News

Carbon Dioxide Emissions More Costly to Society Than Previously Thought
Sept. 1, 2022
Author
Written by Resources for the Future, with Keely Swan, C-PREE
A multi-year study of the social cost of carbon, a critical input for climate policy analysis, finds that every additional ton of carbon dioxide emitted into the atmosphere costs society $185—far higher than the current federal estimate of $51 per ton.

After years of robust modeling and analysis, a multi-institutional team led by…

Princeton Energy and Climate Experts Weigh in on the Impact of the Inflation Reduction Act
Aug. 25, 2022
Author
Written by Molly Seltzer, Office of Communications

The Inflation Reduction Act, passed in the Senate and House of Representatives and signed into law by President Biden last week, is the largest bill ever to address climate change, along with its provisions for healthcare and tax programs.

According to 

Fighting Climate Change is Wildly Popular, but Most Americans Don’t Know that Other People Feel the Same Way
Aug. 24, 2022
Author
Written by Molly Seltzer, Andlinger Center for Energy and the Environment

Just after the U.S. Congress passed the nation’s most substantial legislation aimed at battling climate change, a new study shows that the average American dramatically underestimates how much their fellow…

STEP PhD Student Brian Lee Receives Best Student Publication Award from National Taiwan University
Aug. 11, 2022
Author
Written by Keely Swan, Center for Policy Research on Energy and the Environment

Brian Lee, a PhD student in the Science, Technology, and Environmental Policy (STEP) cluster of the Princeton School of Public and International Affairs, was recently awarded the 2021-22 Best Student Publication Award in the College of Bioresources and Agriculture at National…

Blog: Recapping the Bonn Climate Change Conference (SB56)
July 13, 2022
Author
Written by Lisa Thalheimer, C-PREE Postdoctoral Research Associate

From 6 to 16 June 2022, the Bonn Climate Change Conference of the United Nations Framework Convention on Climate Change (UNFCCC) was held in Bonn, Germany. This smaller and more technical pre-conference — officially the fifty-sixth session meeting of the Subsidiary Body for Implementation …

Supreme Court Limits EPA’s Ability to Regulate CO2
June 30, 2022

In a 6-3 vote, the Supreme Court of the United States ruled to limit the Environmental Protection Agency’s ability to regulate greenhouse gas emissions under the Clean Air Act.

The decision for the case, West Virginia v. Environmental Protection Agency

Saving Paradise: Why We Must Protect Global Lands Now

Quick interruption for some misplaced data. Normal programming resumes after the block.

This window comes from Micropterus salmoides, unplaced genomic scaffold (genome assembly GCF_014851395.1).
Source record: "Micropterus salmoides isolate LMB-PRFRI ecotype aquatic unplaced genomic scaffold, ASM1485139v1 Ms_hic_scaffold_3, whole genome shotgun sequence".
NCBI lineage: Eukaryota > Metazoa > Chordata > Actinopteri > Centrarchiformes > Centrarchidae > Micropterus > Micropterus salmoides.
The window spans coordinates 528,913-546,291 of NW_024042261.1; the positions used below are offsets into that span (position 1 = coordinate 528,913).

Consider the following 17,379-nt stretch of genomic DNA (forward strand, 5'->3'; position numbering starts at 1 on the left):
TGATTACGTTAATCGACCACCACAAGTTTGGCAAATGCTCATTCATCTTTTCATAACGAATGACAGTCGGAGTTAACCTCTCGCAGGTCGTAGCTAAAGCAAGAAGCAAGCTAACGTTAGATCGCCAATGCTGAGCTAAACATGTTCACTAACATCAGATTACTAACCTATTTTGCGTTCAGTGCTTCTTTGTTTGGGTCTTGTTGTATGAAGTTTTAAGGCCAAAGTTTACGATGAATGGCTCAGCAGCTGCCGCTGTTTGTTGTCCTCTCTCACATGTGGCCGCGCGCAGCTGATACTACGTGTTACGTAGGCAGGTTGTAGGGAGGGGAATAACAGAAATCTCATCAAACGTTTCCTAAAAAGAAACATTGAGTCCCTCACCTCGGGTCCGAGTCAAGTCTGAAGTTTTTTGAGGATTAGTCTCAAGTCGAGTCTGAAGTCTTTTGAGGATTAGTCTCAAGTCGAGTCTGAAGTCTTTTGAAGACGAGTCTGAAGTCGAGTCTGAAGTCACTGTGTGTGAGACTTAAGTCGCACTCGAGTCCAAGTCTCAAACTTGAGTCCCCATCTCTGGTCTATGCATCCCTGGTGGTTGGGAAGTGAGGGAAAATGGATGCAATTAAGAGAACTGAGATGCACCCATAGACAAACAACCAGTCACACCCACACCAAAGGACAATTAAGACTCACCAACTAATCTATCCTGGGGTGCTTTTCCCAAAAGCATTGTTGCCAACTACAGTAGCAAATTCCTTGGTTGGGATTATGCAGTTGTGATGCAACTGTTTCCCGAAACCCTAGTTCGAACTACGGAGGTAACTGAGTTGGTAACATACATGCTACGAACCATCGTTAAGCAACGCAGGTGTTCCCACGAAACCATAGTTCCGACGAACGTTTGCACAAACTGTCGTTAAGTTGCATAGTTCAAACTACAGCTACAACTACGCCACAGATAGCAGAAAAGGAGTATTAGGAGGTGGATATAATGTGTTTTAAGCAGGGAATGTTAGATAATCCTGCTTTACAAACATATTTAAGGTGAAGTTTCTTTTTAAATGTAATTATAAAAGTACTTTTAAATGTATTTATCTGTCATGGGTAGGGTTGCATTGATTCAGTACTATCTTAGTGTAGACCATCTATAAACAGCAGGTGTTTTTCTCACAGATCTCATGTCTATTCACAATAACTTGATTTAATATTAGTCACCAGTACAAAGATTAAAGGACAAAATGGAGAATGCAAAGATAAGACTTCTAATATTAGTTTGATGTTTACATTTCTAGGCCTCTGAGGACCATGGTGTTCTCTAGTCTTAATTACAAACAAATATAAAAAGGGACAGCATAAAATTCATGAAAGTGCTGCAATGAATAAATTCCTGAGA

June 10, 2022
Author
Written by B. Rose Huber, Princeton School of Public and International Affairs

Protecting land and water is essential to preserving habitats for wildlife and mitigating harmful climate change effects. This is why many countries — as well as the U.S. federal government and state of California, have pledged to protect 30% of all land and water by 2030, also known as the “30x30” initiative.

Achieving this target at…

Regrow, Not Reuse: How Restoring Abandoned Farms Can Mitigate Climate Change
June 9, 2022
Author
Written by B. Rose Huber, Princeton School of Public and International Affairs
The Institute Woods near Princeton University’s campus comprises 589 acres of serene walking trails and a wooden footbridge enjoyed by hikers, runners, and birdwatchers. Like many forests in New Jersey, this local landmark was a patchwork of farm fields and orchards as recently as 1940 — before regrowing into the verdant escape seen today.

Extreme Climate Fluctuation Drives South African Domestic Migration
Feb. 28, 2022
Author
Written by Riis Williams and B. Rose Huber, Princeton School of Public and International Affairs

As the climate crisis worsens, some South Africans are relocating to places with more stable climate conditions, according to a study led by Princeton University researchers. 

Using…

As China Converts to Clean Energy, Households Should Consider Using Heat Pumps to Maximize Climate, Air Quality, Economic, and Health Benefits
Jan. 4, 2022
Author
Written by B. Rose Huber, Princeton School of Public and International Affairs
Many of China’s households still rely on small coal stoves for heat, which causes air pollution that damages health. To address these problems, the Chinese government launched a five-year “Clean Heating Plan” in 2017 with the goal of transitioning 70% of northern households away from coal and toward cleaner heating options.

As the plan…